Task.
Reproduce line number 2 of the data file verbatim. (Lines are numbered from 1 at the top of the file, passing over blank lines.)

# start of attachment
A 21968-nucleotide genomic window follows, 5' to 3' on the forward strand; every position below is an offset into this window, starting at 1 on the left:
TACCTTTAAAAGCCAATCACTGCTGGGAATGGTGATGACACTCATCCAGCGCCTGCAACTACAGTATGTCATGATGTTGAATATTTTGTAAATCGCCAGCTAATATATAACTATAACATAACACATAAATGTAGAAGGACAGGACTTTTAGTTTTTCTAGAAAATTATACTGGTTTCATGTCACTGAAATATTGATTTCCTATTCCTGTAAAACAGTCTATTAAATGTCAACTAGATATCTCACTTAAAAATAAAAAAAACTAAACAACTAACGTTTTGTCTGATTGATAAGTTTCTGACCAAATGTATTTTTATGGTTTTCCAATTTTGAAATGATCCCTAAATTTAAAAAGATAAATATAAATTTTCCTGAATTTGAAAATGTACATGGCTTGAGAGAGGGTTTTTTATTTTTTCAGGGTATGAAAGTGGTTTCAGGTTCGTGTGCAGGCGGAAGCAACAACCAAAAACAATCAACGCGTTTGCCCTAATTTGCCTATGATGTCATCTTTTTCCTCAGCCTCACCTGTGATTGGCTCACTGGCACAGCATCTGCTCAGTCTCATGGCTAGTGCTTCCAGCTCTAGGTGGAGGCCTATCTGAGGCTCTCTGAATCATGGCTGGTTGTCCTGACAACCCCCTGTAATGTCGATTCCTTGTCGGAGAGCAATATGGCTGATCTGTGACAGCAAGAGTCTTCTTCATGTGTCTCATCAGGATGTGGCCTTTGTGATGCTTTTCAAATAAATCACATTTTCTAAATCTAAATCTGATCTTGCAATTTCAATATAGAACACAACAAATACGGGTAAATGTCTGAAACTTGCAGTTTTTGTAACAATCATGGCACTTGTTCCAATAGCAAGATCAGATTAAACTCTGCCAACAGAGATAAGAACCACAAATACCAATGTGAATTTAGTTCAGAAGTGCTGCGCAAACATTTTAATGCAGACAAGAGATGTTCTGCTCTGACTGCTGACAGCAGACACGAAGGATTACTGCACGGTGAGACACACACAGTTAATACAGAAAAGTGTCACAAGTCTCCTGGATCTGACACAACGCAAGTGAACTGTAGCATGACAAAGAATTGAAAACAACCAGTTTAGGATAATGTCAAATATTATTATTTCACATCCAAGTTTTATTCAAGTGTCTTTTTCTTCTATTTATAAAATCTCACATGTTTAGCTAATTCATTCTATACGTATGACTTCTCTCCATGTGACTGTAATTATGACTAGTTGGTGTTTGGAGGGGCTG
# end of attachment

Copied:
TACCTTTAAAAGCCAATCACTGCTGGGAATGGTGATGACACTCATCCAGCGCCTGCAACTACAGTATGTCATGATGTTGAATATTTTGTAAATCGCCAGCTAATATATAACTATAACATAACACATAAATGTAGAAGGACAGGACTTTTAGTTTTTCTAGAAAATTATACTGGTTTCATGTCACTGAAATATTGATTTCCTATTCCTGTAAAACAGTCTATTAAATGTCAACTAGATATCTCACTTAAAAATAAAAAAAACTAAACAACTAACGTTTTGTCTGATTGATAAGTTTCTGACCAAATGTATTTTTATGGTTTTCCAATTTTGAAATGATCCCTAAATTTAAAAAGATAAATATAAATTTTCCTGAATTTGAAAATGTACATGGCTTGAGAGAGGGTTTTTTATTTTTTCAGGGTATGAAAGTGGTTTCAGGTTCGTGTGCAGGCGGAAGCAACAACCAAAAACAATCAACGCGTTTGCCCTAATTTGCCTATGATGTCATCTTTTTCCTCAGCCTCACCTGTGATTGGCTCACTGGCACAGCATCTGCTCAGTCTCATGGCTAGTGCTTCCAGCTCTAGGTGGAGGCCTATCTGAGGCTCTCTGAATCATGGCTGGTTGTCCTGACAACCCCCTGTAATGTCGATTCCTTGTCGGAGAGCAATATGGCTGATCTGTGACAGCAAGAGTCTTCTTCATGTGTCTCATCAGGATGTGGCCTTTGTGATGCTTTTCAAATAAATCACATTTTCTAAATCTAAATCTGATCTTGCAATTTCAATATAGAACACAACAAATACGGGTAAATGTCTGAAACTTGCAGTTTTTGTAACAATCATGGCACTTGTTCCAATAGCAAGATCAGATTAAACTCTGCCAACAGAGATAAGAACCACAAATACCAATGTGAATTTAGTTCAGAAGTGCTGCGCAAACATTTTAATGCAGACAAGAGATGTTCTGCTCTGACTGCTGACAGCAGACACGAAGGATTACTGCACGGTGAGACACACACAGTTAATACAGAAAAGTGTCACAAGTCTCCTGGATCTGACACAACGCAAGTGAACTGTAGCATGACAAAGAATTGAAAACAACCAGTTTAGGATAATGTCAAATATTATTATTTCACATCCAAGTTTTATTCAAGTGTCTTTTTCTTCTATTTATAAAATCTCACATGTTTAGCTAATTCATTCTATACGTATGACTTCTCTCCATGTGACTGTAATTATGACTAGTTGGTGTTTGGAGGGGCTG